I have been getting lots and lots of questions about Avamar lately. And there seems to be lots of confusion about what Avamar is, what it does, where it fits, and so on. And because I have to wait 5 days to talk about all the really cool stuff that I have been alluding too with my countdown, I thought a quick tour through the world of Avamar might be fun.
So buckle your seatbelts. It is going to be weird at times. You might wonder if you should have chosen the blue pill instead of the red pill. But it will be worth it.
With that said, the first question I usually get is: "What is Avamar? Is it a backup application? Or is it hardware? We know it does deduplication, but what is it?"
And the answer is: both. And more.
Avamar is a backup application. It has a client, and a server. Client send backup data to servers.
Avamar is hardware (sort of) in the sense that EMC sells a product called a Data Store. A Data Store is an appliance that runs the server component of the Avamar application. It offers all the usual benefits that appliances have over the build-it-yourself approach. You can read the marketing, I don't need to repeat it here.
But Avamar is more, because it is also now a component of EMC Networker. Meaning that Networker has now implemented Avamar functionality, and that a given client can do "traditional" backups, Avamar backups, or both. More on that later.
So even though Avamar can be one of three things, lets focus in on the application itself for this post. We will set aside the Data Store implementation, and the Networker integration, for another time.
First up: the client. The client is, in a lot of ways, the brains of the operation. The client does all the deduplication. But, as is often the way with things, the how is the interesting part.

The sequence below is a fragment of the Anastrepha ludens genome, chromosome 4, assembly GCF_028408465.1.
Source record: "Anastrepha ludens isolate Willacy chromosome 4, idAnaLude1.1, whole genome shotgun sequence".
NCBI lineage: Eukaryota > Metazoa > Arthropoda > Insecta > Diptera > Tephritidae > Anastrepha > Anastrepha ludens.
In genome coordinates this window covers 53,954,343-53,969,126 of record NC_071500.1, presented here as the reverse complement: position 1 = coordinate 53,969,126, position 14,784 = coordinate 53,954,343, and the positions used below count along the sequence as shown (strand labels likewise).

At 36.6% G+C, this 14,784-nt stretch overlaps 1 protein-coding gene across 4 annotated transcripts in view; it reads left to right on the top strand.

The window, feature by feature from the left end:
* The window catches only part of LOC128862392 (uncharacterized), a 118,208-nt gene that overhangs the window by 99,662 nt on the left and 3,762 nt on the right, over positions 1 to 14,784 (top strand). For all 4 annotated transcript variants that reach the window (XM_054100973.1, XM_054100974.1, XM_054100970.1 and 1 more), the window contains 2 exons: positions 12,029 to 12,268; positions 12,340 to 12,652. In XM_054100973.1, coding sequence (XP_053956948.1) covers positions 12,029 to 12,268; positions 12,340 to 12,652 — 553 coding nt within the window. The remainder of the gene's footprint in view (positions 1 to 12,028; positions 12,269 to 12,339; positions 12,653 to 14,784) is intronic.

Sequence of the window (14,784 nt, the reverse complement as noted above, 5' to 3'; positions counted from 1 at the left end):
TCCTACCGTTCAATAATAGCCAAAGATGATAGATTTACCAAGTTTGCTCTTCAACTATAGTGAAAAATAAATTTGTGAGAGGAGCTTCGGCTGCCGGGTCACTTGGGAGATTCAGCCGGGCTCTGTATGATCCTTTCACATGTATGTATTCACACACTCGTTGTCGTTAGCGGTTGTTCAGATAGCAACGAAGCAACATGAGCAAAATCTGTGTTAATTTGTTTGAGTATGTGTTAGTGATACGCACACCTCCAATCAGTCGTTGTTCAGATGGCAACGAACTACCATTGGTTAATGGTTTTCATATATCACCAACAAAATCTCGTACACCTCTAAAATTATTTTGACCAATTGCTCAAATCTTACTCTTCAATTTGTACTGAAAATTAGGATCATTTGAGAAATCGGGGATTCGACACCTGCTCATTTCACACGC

- The client does deduplication on a segment basis. Segments are, well, bigger than blocks and smaller than files. They are also variable in length. And this is where some of the "secret sauce" of Avamar is. Variable in length because Avamar is smart enough to know where within a data structure the segment is, and what type of data it is, and size it accordingly. For example, the segment from the start of a PowerPoint will be different in size from a segment in the middle of a .pdf or the start of an Excel spreadsheet.
- Essentially therefore the client looks for globally unique segments. However it is a little like a hippy: it thinks globally and acts locally. (And Jed and Tony just had a minor cardiac event with that analogy, I am sure...) Here is what happens, simplified:
- The client looks for changes in the file system, and then changes in files, and then new segements. (There is some very cool technology here by the way--it is one of the ways in which Avamar can back up big file systems 90% faster, or more, than any competitive backup application.)
- Once it identifies a new segment, it hashes it (twice) to product a unique fingerprint.
- Once it has collected all the new fingerprints, it queries the server, and asks if the Avamar server already has any of the fingerprints. Quite often, it does. In fact, Avamar can do as much as 50% better at identifying commonality within data on different client systems than other, target deduplication solutions.
- Finally, it gets a message back from the server identifying all the segments that are already stored. The client can then do the math, subtract out those segments already on the server, and transmit only truly unique segments. And this is HUGE. The practical implication here is that we only transmit a tiny fraction of the data that a normal backup would generate. When we say that Avamar reduces network requirements by as much as 99.9%, this is why. The Avamar client typically uses less than 1% of the network (LAN and/or WAN) capacity that a normal backup application requires.
Finally, for the sake of being complete, two more things we should note:
- Each backup is called a "snap-up". For Avamar, a snap-up is a backup, and vice versa.
- Each snap-up is a full backup. Because all references to segments are pointers anyway (Avamar never stores a full "file" on the server), every day Avamar has a complete pointer reference to everything on the client. So from an Avamar perspective, we only do full backups. This is conceptually similar, sort of, to TSM. But of course it is done at the segment level, rather than the file level. I raise the issue primarily because there has been some comparison between the two methodologies in the media. However, TSM properly only does progressive incrementals (for unstructured data), and Avamar does full snap-ups every day.
So that is the client, at a high level. Next up, the server.